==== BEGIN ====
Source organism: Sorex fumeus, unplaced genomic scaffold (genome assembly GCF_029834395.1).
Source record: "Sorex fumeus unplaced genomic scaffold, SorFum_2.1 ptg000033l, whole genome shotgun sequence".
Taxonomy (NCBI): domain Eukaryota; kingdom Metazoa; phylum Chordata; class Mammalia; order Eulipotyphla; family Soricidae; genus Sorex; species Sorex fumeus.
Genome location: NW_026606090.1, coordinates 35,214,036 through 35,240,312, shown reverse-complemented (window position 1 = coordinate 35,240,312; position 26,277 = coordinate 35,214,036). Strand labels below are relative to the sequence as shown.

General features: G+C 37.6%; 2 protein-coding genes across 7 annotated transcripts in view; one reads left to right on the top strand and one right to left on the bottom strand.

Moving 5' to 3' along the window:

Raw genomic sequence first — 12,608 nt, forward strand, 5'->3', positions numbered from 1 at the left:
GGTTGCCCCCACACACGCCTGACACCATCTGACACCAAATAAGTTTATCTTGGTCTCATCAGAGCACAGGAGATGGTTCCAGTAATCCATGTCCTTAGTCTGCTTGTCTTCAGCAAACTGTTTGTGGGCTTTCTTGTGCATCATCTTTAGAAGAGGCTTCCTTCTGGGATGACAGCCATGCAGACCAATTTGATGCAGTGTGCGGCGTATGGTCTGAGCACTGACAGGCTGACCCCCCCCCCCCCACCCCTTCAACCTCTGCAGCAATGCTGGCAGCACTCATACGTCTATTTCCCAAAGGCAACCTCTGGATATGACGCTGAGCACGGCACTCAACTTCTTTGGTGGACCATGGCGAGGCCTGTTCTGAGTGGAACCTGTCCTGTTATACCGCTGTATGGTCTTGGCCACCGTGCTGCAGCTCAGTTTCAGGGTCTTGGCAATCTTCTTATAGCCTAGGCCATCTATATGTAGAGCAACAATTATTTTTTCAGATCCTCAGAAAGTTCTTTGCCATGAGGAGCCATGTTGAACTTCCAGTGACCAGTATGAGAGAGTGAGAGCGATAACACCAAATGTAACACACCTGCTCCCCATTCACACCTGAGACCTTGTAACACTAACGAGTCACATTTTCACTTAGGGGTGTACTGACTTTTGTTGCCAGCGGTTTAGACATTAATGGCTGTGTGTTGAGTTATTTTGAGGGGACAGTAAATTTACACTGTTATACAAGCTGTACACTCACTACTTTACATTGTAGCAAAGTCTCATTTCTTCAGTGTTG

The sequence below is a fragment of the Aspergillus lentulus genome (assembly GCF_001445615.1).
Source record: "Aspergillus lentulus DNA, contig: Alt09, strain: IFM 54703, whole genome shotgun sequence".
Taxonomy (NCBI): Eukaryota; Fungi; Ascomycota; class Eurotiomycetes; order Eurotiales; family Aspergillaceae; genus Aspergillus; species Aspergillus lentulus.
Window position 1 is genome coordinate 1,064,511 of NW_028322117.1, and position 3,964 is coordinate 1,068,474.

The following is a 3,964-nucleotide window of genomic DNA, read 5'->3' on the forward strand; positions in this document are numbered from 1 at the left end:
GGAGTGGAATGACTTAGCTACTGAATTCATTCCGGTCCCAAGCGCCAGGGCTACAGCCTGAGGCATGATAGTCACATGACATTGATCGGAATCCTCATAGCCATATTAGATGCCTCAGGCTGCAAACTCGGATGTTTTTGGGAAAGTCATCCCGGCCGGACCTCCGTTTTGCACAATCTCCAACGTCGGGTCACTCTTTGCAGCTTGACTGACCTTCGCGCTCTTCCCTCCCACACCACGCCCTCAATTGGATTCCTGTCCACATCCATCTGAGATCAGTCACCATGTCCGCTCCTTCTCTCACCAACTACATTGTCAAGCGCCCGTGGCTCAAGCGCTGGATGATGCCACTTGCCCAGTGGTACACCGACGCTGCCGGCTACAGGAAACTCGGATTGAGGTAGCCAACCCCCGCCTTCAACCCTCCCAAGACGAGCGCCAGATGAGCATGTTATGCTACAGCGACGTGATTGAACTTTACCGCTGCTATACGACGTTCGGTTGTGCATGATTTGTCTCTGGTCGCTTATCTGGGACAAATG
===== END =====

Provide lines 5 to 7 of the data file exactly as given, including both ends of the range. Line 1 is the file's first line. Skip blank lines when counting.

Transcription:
General features: G+C 37.6%; 2 protein-coding genes across 7 annotated transcripts in view; one reads left to right on the top strand and one right to left on the bottom strand.

Moving 5' to 3' along the window:

Raw genomic sequence first — 12,608 nt, forward strand, 5'->3', positions numbered from 1 at the left: